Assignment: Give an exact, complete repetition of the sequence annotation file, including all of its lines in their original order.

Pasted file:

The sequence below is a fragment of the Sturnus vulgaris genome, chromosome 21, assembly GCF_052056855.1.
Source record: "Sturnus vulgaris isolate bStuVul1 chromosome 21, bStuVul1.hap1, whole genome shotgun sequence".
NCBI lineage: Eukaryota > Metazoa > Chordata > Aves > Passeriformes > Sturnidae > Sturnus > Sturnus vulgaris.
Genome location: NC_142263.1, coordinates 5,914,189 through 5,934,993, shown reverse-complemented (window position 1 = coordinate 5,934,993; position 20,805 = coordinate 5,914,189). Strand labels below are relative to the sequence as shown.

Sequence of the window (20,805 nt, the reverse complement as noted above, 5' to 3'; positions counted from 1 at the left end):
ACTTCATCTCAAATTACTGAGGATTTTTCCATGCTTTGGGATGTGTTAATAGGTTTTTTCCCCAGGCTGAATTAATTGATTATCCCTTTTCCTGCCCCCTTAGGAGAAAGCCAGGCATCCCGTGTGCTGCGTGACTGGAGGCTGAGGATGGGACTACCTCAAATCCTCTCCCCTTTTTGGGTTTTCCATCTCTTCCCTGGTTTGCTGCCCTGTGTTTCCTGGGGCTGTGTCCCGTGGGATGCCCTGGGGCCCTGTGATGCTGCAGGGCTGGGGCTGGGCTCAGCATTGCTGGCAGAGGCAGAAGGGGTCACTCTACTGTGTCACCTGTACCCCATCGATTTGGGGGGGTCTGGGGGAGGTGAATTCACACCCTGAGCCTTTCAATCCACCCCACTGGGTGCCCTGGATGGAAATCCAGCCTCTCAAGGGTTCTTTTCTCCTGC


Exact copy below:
The sequence below is a fragment of the Sturnus vulgaris genome, chromosome 21, assembly GCF_052056855.1.
Source record: "Sturnus vulgaris isolate bStuVul1 chromosome 21, bStuVul1.hap1, whole genome shotgun sequence".
NCBI lineage: Eukaryota > Metazoa > Chordata > Aves > Passeriformes > Sturnidae > Sturnus > Sturnus vulgaris.
Genome location: NC_142263.1, coordinates 5,914,189 through 5,934,993, shown reverse-complemented (window position 1 = coordinate 5,934,993; position 20,805 = coordinate 5,914,189). Strand labels below are relative to the sequence as shown.

Sequence of the window (20,805 nt, the reverse complement as noted above, 5' to 3'; positions counted from 1 at the left end):
ACTTCATCTCAAATTACTGAGGATTTTTCCATGCTTTGGGATGTGTTAATAGGTTTTTTCCCCAGGCTGAATTAATTGATTATCCCTTTTCCTGCCCCCTTAGGAGAAAGCCAGGCATCCCGTGTGCTGCGTGACTGGAGGCTGAGGATGGGACTACCTCAAATCCTCTCCCCTTTTTGGGTTTTCCATCTCTTCCCTGGTTTGCTGCCCTGTGTTTCCTGGGGCTGTGTCCCGTGGGATGCCCTGGGGCCCTGTGATGCTGCAGGGCTGGGGCTGGGCTCAGCATTGCTGGCAGAGGCAGAAGGGGTCACTCTACTGTGTCACCTGTACCCCATCGATTTGGGGGGGTCTGGGGGAGGTGAATTCACACCCTGAGCCTTTCAATCCACCCCACTGGGTGCCCTGGATGGAAATCCAGCCTCTCAAGGGTTCTTTTCTCCTGC